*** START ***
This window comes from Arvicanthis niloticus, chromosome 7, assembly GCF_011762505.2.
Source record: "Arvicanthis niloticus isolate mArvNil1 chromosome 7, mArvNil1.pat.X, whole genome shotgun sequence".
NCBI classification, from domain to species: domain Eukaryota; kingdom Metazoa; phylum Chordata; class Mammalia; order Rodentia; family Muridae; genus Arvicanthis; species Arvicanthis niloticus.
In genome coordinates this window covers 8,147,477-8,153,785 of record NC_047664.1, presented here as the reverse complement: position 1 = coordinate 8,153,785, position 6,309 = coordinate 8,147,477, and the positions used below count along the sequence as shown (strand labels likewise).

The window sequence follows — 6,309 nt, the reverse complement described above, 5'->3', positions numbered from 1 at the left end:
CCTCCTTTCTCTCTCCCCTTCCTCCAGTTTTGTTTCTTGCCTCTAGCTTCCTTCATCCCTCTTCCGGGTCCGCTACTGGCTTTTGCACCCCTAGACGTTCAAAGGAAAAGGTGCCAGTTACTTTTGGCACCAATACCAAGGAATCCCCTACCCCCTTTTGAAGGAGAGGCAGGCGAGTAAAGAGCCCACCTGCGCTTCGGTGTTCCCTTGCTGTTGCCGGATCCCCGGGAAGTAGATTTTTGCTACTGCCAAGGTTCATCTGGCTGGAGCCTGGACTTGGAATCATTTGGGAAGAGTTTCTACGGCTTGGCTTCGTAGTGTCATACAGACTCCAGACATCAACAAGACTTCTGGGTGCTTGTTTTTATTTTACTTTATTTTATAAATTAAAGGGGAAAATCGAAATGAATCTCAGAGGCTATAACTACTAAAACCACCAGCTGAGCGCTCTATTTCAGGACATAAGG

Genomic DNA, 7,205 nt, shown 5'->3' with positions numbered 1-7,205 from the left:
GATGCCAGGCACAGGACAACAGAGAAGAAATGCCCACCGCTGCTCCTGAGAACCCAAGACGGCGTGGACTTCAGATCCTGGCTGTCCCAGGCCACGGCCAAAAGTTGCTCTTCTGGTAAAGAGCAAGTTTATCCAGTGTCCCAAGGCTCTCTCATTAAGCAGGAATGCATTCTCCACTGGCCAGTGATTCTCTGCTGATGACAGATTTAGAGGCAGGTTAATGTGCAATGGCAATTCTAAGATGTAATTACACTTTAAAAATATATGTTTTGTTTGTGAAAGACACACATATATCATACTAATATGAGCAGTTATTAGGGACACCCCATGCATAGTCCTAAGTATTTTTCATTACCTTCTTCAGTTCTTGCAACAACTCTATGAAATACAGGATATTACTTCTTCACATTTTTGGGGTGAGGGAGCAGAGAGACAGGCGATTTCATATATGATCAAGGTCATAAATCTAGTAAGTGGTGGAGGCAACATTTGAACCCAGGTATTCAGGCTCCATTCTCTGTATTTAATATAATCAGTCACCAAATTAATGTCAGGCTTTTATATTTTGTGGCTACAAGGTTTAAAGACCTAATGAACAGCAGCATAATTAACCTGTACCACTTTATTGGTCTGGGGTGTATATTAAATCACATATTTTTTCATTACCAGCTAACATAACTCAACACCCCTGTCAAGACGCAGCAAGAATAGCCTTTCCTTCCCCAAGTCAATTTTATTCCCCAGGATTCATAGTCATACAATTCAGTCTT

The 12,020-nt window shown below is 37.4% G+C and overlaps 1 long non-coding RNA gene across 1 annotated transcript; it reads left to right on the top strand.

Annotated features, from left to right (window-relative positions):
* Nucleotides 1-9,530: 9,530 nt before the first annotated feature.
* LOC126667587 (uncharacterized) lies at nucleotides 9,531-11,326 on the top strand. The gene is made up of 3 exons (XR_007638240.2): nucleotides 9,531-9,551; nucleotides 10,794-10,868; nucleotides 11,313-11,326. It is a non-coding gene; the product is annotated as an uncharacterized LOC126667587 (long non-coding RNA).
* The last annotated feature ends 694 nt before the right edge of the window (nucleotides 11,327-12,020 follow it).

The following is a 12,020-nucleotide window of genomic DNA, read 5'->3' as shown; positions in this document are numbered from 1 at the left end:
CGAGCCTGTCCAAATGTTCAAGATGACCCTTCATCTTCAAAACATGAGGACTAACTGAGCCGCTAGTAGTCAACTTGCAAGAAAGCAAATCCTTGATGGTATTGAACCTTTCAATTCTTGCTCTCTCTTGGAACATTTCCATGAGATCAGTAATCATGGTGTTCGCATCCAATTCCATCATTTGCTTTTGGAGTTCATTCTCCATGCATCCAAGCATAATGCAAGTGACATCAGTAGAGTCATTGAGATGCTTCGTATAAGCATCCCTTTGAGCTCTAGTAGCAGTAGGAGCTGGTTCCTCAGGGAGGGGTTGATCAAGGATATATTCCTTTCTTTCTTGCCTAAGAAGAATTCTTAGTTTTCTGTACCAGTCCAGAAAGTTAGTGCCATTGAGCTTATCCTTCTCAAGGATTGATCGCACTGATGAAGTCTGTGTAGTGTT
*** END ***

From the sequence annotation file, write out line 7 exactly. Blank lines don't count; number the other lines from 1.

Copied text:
Genomic DNA, 7,205 nt, shown 5'->3' with positions numbered 1-7,205 from the left: